Decoding California’s redwood trees to bolster future forests


CALIFORNIA: The operating instructions for nature’s tallest and biggest trees have long been hidden inside their tiny seeds—until now.

On Tuesday (Wednesday in Manila), scientists announced an ambitious plan to decode the full genetic sequences of California’s two most iconic trees—the coast redwood and giant sequoia—to better understand and protect California’s grandest forests.

Why are some trees more resilient than others? Could they offer hope for future generations? That’s what the $2.6 million project, a partnership between UC Davis, Johns Hopkins University and the San Francisco-based Save the Redwoods League, aims to discover.

The two related species are stressed by loss of habitat and changing environmental conditions.

Environmentalists have fought to protect forests and combat climate change. But now it’s time for the next step—Conservation 2.0: Revealing the DNA of the hardiest trees could guide a rescue strategy for troubled forests.

“It is really easy to look for big trees in old forests and protect them,” said Emily Burns, director of science for Save The Redwoods and the lead investigator for the genome project.

“But something is hidden in the forest that we don’t understand nearly well enough—and that is genetic diversity,” she said.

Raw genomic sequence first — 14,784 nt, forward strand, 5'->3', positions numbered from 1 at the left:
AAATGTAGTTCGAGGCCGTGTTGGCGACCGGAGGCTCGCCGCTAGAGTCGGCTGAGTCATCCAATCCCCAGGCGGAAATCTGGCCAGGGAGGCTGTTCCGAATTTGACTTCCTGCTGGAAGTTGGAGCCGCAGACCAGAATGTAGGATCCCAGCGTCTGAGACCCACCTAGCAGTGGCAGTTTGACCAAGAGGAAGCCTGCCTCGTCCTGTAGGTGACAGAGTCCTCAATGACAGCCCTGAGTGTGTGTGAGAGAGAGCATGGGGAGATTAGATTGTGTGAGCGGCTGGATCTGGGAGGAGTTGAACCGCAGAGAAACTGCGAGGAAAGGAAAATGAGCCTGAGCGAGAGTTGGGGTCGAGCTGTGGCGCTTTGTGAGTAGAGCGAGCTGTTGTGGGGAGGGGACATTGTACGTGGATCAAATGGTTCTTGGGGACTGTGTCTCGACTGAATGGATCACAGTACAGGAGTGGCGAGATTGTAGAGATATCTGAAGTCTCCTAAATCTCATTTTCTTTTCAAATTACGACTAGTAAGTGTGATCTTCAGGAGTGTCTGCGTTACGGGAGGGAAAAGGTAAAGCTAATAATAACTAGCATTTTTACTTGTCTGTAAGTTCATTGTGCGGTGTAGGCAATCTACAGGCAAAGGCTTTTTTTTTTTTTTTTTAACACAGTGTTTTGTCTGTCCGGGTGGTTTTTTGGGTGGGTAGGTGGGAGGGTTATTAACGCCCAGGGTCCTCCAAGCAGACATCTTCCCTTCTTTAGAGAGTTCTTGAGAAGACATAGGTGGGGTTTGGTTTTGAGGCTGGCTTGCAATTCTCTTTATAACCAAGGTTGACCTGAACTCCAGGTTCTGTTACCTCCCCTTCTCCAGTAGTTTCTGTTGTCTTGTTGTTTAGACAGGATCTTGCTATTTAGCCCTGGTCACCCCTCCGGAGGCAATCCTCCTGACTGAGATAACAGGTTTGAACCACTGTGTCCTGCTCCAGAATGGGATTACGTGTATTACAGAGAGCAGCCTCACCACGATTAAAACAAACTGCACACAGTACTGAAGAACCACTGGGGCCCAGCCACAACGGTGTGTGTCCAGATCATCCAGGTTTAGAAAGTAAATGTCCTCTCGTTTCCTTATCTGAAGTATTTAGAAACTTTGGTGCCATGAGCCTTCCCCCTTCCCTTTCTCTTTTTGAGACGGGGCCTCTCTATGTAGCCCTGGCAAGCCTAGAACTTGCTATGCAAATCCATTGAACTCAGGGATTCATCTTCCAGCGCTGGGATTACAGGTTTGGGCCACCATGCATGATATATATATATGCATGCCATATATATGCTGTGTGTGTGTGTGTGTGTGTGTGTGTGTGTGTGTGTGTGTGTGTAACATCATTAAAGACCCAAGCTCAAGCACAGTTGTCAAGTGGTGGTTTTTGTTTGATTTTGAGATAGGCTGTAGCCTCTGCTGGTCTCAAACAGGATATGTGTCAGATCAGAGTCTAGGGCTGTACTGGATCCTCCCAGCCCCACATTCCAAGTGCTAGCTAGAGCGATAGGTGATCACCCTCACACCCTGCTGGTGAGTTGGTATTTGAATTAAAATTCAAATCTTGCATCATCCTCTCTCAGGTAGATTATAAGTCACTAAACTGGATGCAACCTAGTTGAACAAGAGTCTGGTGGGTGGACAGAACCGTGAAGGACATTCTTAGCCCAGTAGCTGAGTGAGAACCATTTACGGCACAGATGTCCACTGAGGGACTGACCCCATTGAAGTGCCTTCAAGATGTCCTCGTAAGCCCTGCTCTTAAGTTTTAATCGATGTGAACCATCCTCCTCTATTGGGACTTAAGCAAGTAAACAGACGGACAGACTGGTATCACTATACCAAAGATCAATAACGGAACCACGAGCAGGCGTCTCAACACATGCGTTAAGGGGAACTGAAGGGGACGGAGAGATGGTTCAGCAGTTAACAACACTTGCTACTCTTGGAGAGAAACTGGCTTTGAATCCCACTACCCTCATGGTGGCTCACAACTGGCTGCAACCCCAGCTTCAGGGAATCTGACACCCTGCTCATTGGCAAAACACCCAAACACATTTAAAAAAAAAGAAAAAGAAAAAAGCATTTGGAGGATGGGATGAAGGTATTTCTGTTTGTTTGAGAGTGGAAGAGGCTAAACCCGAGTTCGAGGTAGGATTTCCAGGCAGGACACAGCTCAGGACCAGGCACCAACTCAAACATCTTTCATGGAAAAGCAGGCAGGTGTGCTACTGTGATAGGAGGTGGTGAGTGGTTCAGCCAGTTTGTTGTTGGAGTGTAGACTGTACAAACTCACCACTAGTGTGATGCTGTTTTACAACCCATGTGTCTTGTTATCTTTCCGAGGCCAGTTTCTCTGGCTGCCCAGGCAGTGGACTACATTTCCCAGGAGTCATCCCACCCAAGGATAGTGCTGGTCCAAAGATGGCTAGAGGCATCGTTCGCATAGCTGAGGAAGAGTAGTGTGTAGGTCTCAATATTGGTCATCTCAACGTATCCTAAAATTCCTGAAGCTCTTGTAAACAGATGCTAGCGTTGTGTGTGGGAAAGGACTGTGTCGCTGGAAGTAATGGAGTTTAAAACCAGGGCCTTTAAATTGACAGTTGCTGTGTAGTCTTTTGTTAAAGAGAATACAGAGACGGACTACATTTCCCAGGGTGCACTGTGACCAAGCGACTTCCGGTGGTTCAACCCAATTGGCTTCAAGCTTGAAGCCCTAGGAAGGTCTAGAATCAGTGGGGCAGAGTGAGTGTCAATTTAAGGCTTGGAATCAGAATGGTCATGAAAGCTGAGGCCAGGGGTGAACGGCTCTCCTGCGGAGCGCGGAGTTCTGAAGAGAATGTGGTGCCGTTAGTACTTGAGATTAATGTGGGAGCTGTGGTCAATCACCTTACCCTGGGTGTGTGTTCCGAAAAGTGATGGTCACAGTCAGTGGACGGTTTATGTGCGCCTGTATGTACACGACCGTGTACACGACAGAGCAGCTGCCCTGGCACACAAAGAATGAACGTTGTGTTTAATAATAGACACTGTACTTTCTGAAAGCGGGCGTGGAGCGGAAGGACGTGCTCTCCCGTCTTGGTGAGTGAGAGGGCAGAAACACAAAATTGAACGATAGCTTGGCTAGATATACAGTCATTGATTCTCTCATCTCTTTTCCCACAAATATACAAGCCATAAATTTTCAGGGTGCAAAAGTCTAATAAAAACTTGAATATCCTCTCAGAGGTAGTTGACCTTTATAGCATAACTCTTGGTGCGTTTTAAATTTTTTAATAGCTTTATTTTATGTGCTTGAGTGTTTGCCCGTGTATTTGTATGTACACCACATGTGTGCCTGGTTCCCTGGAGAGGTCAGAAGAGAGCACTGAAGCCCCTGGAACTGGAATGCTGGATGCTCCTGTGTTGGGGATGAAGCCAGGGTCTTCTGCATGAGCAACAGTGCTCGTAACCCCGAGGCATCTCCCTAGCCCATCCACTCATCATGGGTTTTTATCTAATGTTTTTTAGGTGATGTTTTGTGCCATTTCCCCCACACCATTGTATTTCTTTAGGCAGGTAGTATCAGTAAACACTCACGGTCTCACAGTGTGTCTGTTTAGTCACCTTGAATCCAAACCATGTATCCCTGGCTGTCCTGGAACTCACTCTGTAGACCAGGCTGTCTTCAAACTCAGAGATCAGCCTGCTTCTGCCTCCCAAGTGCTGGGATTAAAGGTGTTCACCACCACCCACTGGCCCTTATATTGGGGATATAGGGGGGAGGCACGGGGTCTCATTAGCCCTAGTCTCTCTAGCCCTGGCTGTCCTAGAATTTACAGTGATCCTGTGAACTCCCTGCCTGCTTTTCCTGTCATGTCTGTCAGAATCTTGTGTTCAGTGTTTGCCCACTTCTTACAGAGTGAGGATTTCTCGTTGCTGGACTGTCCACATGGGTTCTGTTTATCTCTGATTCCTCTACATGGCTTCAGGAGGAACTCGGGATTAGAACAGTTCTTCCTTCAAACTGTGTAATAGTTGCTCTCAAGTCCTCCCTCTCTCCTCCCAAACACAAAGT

When the project is complete in mid-2018, the team will have the so-called “reference genomes,” the Rosetta Stones of the two species. It will be made freely available to the public.

Then scientists can roam the forests in search of trees with a wide range of differing genes that help them fend off drought, disease, fire, pests and rising temperatures.

Genetic diversity acts as insurance against the total loss of an irreplaceable species.

Determining the complete DNA sequence of a single species has become almost commonplace, with comprehensive gene catalogs for hundreds of species ranging from microbes to humans.

Sequencing is a powerful tool to better understand human disease and design therapeutics, said professor David Neale, who will lead the UC Davis work in the university’s Department of Plant Sciences. It also has played a big role in agriculture, customizing the genetics of livestock and crops.

But the new redwood project, said Neale, is different, because it’s applying genetics to environmental restoration.

“These long-lived trees must survive where they’re born,” he said.

They share a common ancestor, diverging 50 million years ago.

The coast redwood is the tallest living tree on Earth, reaching up to 379 feet high. It lives along coastal California and the southwestern corner of Oregon.

The giant sequoia is the largest living thing by volume. The widest tree on record is 31 feet, the length of two Toyota Priuses. The largest weighs 642 tons, as much as 107 elephants. It grows on the western slopes of the Sierra Nevada Mountains.

Before commercial logging and clearing began by the 1850s, these massive trees occurred naturally in millions of acres in California.

For the genome project, scientists extracted DNA from seeds inside the cones of two old-growth trees, selected to act as representatives of their species.


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